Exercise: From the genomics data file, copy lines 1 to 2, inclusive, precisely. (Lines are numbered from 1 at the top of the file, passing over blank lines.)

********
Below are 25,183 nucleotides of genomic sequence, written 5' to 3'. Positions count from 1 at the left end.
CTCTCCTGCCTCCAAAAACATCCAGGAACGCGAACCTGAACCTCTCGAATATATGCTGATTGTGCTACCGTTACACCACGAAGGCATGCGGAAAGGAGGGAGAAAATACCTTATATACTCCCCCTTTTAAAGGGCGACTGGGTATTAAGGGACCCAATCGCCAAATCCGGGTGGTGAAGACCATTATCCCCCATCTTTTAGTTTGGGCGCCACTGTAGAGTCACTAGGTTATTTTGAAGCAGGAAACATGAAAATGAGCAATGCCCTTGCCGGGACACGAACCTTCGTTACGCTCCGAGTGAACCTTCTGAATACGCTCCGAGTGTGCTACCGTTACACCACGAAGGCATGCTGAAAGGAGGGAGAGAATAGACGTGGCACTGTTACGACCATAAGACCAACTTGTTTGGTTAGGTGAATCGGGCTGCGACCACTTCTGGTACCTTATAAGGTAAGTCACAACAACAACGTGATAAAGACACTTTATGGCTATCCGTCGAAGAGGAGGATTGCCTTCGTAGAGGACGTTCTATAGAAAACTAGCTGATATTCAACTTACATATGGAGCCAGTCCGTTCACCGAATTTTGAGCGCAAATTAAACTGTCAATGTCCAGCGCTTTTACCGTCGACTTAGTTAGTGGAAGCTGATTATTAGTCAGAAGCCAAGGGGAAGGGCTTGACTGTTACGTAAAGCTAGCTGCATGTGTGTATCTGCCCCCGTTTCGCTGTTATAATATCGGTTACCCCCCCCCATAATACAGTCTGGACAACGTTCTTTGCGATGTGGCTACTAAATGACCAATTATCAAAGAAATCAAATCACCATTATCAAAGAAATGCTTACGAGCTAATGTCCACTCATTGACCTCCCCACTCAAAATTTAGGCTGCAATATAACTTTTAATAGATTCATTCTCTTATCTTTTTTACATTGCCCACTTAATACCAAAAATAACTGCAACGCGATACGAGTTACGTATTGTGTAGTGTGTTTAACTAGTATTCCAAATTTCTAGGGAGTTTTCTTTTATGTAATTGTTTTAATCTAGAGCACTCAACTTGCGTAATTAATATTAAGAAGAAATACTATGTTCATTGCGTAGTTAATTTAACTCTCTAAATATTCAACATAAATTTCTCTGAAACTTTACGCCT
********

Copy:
Below are 25,183 nucleotides of genomic sequence, written 5' to 3'. Positions count from 1 at the left end.
CTCTCCTGCCTCCAAAAACATCCAGGAACGCGAACCTGAACCTCTCGAATATATGCTGATTGTGCTACCGTTACACCACGAAGGCATGCGGAAAGGAGGGAGAAAATACCTTATATACTCCCCCTTTTAAAGGGCGACTGGGTATTAAGGGACCCAATCGCCAAATCCGGGTGGTGAAGACCATTATCCCCCATCTTTTAGTTTGGGCGCCACTGTAGAGTCACTAGGTTATTTTGAAGCAGGAAACATGAAAATGAGCAATGCCCTTGCCGGGACACGAACCTTCGTTACGCTCCGAGTGAACCTTCTGAATACGCTCCGAGTGTGCTACCGTTACACCACGAAGGCATGCTGAAAGGAGGGAGAGAATAGACGTGGCACTGTTACGACCATAAGACCAACTTGTTTGGTTAGGTGAATCGGGCTGCGACCACTTCTGGTACCTTATAAGGTAAGTCACAACAACAACGTGATAAAGACACTTTATGGCTATCCGTCGAAGAGGAGGATTGCCTTCGTAGAGGACGTTCTATAGAAAACTAGCTGATATTCAACTTACATATGGAGCCAGTCCGTTCACCGAATTTTGAGCGCAAATTAAACTGTCAATGTCCAGCGCTTTTACCGTCGACTTAGTTAGTGGAAGCTGATTATTAGTCAGAAGCCAAGGGGAAGGGCTTGACTGTTACGTAAAGCTAGCTGCATGTGTGTATCTGCCCCCGTTTCGCTGTTATAATATCGGTTACCCCCCCCCATAATACAGTCTGGACAACGTTCTTTGCGATGTGGCTACTAAATGACCAATTATCAAAGAAATCAAATCACCATTATCAAAGAAATGCTTACGAGCTAATGTCCACTCATTGACCTCCCCACTCAAAATTTAGGCTGCAATATAACTTTTAATAGATTCATTCTCTTATCTTTTTTACATTGCCCACTTAATACCAAAAATAACTGCAACGCGATACGAGTTACGTATTGTGTAGTGTGTTTAACTAGTATTCCAAATTTCTAGGGAGTTTTCTTTTATGTAATTGTTTTAATCTAGAGCACTCAACTTGCGTAATTAATATTAAGAAGAAATACTATGTTCATTGCGTAGTTAATTTAACTCTCTAAATATTCAACATAAATTTCTCTGAAACTTTACGCCT